Disability discrimination and perception of victim

Amanda Okill

Senior Associate

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August 8, 2019

Categories Employment Law Updates

One of the factors that can make dealing with allegations of harassment difficult is that conduct that one person finds offensive might be regarded as perfectly harmless by another.

The Equality Act provides that in determining whether harassment has occurred the Tribunal should consider the perception of the alleged victim – but also whether it is ‘reasonable’ to regard the conduct as having the effect of violating the employee’s dignity or creating an ‘intimidating, hostile, degrading, humiliating or offensive environment’.

In Ahmed v The Cardinal Hume Academies the employee – who was a trainee teacher – argued that he was harassed when his new employer sent him home after learning that he had difficulty with his handwriting. He had dyspraxia and found handwriting both difficult and painful. When he entered the teaching profession under the ‘Teach First’ scheme he considered that his difficulties could be overcome by the use of technology – including PowerPoint. But he ran into difficulties on his first training assignment when he tried to explain this to his new employer.

The headteacher – who described himself as a ‘chalk and talk old-school teacher’ – was concerned that being unable to write longhand would make it practically impossible for Mr Ahmed to have sole responsibility for a class of business students preparing for an exam. He sent Mr Ahmed home while he took advice on how to proceed.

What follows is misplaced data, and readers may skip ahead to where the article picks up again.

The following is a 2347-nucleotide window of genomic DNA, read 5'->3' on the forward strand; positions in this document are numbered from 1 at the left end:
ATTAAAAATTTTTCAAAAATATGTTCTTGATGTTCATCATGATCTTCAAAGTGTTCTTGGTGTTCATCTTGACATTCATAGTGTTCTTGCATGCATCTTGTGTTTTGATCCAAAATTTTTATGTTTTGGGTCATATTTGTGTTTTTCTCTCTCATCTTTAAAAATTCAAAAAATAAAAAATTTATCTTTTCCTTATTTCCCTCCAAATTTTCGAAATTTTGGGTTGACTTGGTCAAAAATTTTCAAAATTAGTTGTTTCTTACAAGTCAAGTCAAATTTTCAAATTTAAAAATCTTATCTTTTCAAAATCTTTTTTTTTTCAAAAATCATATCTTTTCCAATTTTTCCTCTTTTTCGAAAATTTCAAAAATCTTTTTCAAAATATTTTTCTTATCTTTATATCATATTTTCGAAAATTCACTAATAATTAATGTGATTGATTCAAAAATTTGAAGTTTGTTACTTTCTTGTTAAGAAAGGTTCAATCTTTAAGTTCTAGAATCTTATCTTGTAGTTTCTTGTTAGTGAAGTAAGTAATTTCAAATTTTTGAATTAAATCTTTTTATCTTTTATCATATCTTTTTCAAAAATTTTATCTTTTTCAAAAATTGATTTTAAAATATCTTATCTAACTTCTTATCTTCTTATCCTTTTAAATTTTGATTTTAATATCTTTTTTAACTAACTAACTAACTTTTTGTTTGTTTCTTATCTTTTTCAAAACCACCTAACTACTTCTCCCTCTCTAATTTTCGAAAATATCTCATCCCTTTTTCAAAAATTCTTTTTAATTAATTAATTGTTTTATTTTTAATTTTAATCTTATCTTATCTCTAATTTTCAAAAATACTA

After a few days the suspension was brought to an end and Mr Ahmed was invited back into work for a meeting to discuss the situation. However Mr Ahmed resigned claiming that he had been subjected to disability-related harassment.

The Tribunal rejected his claim.

They accepted that the meeting at which he had been sent home amounted to unwanted conduct which was related to his disability – and that he had been upset by it. However, the Tribunal held that the headteacher had not been aggressive or demeaning towards Mr Ahmed – although he had been sceptical about the suggestions that he had been putting forward. The Tribunal concluded that it was not reasonable for Mr Ahmed to treat the conduct of the headteacher as violating his dignity or creating an intimidating, hostile, degrading, humiliating or offensive environment. On that basis they dismissed his claim and Mr Ahmed appealed.

He argued that the question of whether it was reasonable to regard the unwanted conduct as having the effect required to support a claim of harassment was just one factor that the Tribunal should take into account and needed to be balanced with other factors – such as his own perception of the employer’s conduct. The EAT rejected this argument. Once the Tribunal had concluded that the conduct could not reasonably be seen as having that effect, then no claim of harassment could succeed. The appeal was dismissed.

This case is useful in that it confirms that although the perception of the employee is important in assessing whether or not harassment has occurred, there is still an objective standard to apply. If the employee’s perception is simply unreasonable then the conduct in question will not amount to harassment.

For further information contact our employment law team on 01227 763939.